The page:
ISSN 2330-717X

Economic Recovery: Slower, With Risks, But Also Hopeful

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It’s not long COVID, but the economic recovery from our worldwide COVID-19 crisis is slowing down, with GDP not expected to return to the pre-COVID levels of 2019 until 2022 for the United States and the European Union. Make that 2023 for Spain and the United Kingdom. After lower-than-expected world output for 2021, the Purchasing Managers’ Index (PMI) — an important indicator for prevailing trends in manufacturing and services — points to a decelerated recovery process for the next year.

In a recent online session with alumni, professors Juan José Toribio and Pedro Videla discussed the economic risks and challenges to watch now.

Supply bottlenecks in mining and energy, as well as pronounced issues with logistics (port congestions, freight costs and driver shortages), have caused the first supply-and-demand simultaneous exogenous shock in economic history. This situation is leading to large increases in prices, as measured by Consumer Price Indexes (CPIs), in both advanced and emerging economies in the latter half of 2021.

Fiscal deficits have skyrocketed, with government programs — such as the U.S. CARES Act for coronavirus relief, the EU Solidarity Fund (EUSF) and national furlough and state aid programs — requiring trillions in government spending, with further commitments on infrastructure and climate change to come. The result is that public debt relative to GDP is increasing to levels not seen, in some cases, since World War II.

Much of this debt has been bought up by central banks worldwide, bloating assets held by the U.S. Federal Reserve System and the European Central Bank (ECB), and creating financial instability in the bond market.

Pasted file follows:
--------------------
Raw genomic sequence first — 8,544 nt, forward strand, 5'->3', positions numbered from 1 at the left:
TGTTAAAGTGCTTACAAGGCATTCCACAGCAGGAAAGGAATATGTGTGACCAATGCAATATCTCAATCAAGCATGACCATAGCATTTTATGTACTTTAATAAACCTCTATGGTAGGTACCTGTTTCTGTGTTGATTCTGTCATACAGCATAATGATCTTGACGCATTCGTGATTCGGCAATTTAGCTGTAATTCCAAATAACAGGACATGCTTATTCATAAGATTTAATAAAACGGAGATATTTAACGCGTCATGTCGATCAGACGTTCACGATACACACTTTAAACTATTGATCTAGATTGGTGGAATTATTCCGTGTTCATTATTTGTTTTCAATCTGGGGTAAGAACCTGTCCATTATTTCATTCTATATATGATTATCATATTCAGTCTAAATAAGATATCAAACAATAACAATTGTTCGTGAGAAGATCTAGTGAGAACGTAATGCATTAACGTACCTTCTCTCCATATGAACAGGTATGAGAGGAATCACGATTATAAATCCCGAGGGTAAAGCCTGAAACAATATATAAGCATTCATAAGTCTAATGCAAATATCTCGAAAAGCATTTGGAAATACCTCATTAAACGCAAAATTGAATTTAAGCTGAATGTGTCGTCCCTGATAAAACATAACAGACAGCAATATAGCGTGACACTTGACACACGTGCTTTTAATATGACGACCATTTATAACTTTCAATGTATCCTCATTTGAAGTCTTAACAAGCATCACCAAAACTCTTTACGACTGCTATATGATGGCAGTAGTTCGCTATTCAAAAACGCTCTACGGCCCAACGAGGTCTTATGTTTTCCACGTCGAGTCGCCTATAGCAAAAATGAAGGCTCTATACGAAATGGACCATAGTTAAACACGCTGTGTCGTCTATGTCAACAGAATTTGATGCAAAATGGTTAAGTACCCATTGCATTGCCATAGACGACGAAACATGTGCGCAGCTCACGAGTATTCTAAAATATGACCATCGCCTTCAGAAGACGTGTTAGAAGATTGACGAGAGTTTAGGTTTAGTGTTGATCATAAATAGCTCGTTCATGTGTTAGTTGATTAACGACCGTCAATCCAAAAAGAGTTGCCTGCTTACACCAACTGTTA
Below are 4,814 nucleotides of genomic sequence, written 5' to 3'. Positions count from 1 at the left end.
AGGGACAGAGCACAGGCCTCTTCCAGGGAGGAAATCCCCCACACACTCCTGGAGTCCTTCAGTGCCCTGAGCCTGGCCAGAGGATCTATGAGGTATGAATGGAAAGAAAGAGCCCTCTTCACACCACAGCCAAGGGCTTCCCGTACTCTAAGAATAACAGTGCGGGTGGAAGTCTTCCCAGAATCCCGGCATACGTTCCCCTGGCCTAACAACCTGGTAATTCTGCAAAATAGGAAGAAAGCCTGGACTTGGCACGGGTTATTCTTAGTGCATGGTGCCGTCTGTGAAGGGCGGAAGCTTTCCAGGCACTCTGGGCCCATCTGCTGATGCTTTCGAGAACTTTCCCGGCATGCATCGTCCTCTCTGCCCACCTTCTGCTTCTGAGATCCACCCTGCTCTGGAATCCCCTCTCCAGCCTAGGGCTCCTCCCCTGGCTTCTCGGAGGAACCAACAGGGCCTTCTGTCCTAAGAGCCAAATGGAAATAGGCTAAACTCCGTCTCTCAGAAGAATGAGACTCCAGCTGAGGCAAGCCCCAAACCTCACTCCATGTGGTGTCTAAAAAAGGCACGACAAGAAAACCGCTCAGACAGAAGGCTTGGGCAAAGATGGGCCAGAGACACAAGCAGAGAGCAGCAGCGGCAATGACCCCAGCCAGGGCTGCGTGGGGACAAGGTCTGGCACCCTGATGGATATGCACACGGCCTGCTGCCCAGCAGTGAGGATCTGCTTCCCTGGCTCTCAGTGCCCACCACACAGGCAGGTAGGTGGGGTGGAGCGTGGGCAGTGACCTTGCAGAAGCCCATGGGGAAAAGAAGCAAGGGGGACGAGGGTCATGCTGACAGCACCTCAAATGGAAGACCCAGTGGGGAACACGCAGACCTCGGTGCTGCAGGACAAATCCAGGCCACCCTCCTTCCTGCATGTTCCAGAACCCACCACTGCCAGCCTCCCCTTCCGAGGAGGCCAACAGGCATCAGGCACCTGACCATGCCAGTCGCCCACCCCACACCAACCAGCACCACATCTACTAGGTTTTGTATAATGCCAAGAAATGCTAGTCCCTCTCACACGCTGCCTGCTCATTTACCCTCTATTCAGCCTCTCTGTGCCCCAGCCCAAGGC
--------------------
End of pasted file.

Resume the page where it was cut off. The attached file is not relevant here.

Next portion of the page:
China

Pressures toward deglobalization are intensifying, with the Biden administration declining to ease tensions with China inherited from the Trump era.

Meanwhile, China’s growth is weakening due to a combination of clean energy commitments, which are constraining production; an overreliance on real estate; and a government withdrawal from state-owned enterprises. Longer term trends, such as a move toward more value-added rather than labor-intensive production in coastal areas, are also taking a toll on near-term growth.

That said, the PMI data from China indicates a strong recovery in the latest quarter, in contrast to European figures. And China’s 2022 GDP is projected to be 117% higher than 2019 levels.

Next steps

Governments worldwide now face the following policy challenges: 1) avoiding inflation; 2) stabilizing or reducing government debts; and 3) consolidating government budgets to return to normal deficits. This three-pronged challenge is happening amidst growing opposition from populist movements, especially in South America, where a slew of upcoming elections may reflect people’s discontent over particularly brutal lockdowns and subsequent negative outcomes for poverty and equality in the region.

Some governments may be tempted to encourage a certain amount of inflation as a way to reduce their stock of debt in relation to GDP and increase nominal growth rates. However, such a move comes with risks of fiscal dominance, the loss of central bank independence, and the possibility of stagflation — a phenomenon not seen since the 1970s.

Hope for 2022 and beyond

Nevertheless, there are reasons for optimism: The International Monetary Fund (IMF), having revised its projections for 2021 downwards, is signaling that it is more optimistic about world output for 2022, with negative output gaps indicating excess capacity. Inflation is expected to ease worldwide from the first quarter of 2022 and be contained over the medium term. Indeed, some mineral prices are already falling, along with the prices of copper, iron ore, lead and gold.

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